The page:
The awards were presented on 12 May, which would have been the 200th birthday of Florence Nightingale, who not only is the world’s most famous nurse but is considered the mother of modern nursing. Special morning and afternoon teas and lunches were served in centres and services around the county to mark the day.

To complement the special day, Vicki said a number of activities would be run during the rest of the year to recognise the contribution nurses make to the work of The Salvation Army in Australia and to promote learning and education and to encourage growth in its nursing staff.

While coincidental, Fiona said it was significant that the World Health Organisation had scheduled 2020 to recognise nurses across the world in the same year that the COVID-19 outbreak occurred.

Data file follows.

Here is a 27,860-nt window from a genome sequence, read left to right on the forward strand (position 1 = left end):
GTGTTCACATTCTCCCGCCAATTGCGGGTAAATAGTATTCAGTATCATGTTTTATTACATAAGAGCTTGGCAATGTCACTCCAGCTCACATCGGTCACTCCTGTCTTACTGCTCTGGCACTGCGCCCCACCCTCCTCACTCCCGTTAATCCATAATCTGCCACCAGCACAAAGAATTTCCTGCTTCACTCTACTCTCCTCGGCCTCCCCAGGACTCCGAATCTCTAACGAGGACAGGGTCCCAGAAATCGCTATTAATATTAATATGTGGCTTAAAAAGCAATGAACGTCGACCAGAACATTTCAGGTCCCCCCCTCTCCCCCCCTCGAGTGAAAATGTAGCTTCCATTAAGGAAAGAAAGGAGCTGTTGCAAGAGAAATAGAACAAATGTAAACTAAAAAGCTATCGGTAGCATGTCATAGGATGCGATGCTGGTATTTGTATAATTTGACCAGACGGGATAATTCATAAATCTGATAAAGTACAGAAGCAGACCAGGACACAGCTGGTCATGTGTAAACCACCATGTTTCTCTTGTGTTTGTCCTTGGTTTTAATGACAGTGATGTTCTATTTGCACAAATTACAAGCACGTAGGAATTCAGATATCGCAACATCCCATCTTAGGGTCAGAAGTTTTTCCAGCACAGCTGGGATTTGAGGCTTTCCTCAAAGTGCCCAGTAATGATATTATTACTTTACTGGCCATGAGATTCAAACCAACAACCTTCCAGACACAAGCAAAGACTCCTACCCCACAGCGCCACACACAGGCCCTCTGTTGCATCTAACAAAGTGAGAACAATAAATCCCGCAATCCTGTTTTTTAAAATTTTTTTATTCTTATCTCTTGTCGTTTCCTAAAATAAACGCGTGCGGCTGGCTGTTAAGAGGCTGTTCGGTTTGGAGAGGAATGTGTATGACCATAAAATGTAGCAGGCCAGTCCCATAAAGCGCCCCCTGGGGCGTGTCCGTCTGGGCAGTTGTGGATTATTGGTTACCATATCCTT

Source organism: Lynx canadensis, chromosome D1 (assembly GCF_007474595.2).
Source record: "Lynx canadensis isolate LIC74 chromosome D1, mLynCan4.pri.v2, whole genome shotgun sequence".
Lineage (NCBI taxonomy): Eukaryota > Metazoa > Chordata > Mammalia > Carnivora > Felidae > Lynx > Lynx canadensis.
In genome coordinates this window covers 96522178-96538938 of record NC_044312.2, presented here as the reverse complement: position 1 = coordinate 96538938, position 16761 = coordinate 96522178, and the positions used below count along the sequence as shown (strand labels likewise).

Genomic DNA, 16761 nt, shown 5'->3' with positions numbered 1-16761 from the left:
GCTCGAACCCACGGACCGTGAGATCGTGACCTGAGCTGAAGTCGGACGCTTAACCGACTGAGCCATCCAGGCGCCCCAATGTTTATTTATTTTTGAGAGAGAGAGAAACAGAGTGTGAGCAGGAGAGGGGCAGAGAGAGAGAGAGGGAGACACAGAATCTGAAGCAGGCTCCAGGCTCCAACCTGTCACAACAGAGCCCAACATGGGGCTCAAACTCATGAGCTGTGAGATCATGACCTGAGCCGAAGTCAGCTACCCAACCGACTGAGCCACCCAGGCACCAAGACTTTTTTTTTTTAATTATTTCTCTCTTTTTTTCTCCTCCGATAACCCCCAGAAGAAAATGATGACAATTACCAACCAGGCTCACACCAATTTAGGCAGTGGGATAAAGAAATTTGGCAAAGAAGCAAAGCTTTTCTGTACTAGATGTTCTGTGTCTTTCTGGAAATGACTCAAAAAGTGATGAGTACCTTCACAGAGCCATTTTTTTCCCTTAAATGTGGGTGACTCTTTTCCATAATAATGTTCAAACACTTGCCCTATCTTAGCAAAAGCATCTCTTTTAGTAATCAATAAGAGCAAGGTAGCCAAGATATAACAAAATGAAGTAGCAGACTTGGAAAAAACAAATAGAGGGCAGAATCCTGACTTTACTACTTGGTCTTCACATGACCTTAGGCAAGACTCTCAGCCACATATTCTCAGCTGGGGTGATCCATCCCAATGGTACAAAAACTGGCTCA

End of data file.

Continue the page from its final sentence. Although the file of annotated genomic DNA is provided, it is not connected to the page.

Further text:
“This year, more than any, we recognise the selfless way our nurses are putting themselves in the line of the fire, I guess, and none more so than now with the pandemic and the fact that so many healthcare workers have lost their lives in treating people with COVID-19 across the world,” Fiona said.

“The Year of the Nurse and Midwife recognises the contribution nurses make from birth right through the whole of a person's life where they’re at the beginning of life and very often at the end of life and everything in between.

“It recognises that unique contribution across the lifespan of people and it also draws attention to the changing face of nursing, that it is much more complex than it was in Florence’s day. (Nurses) are called upon to make decisions and determinations about people’s health more than we ever were. The role has changed also in so far as there is so much required of nurses now around compliance, accreditation, quality, rules, regulations, legislation and the changing expectations of people.”

Community care winner

Omar works one day a week as a clinical coordinator at the Weeroona Aged Care Centre, Bass Hill, in south-western Sydney, and the rest of the week in community care as a clinical coordinator at Macquarie Lodge, Arncliffe.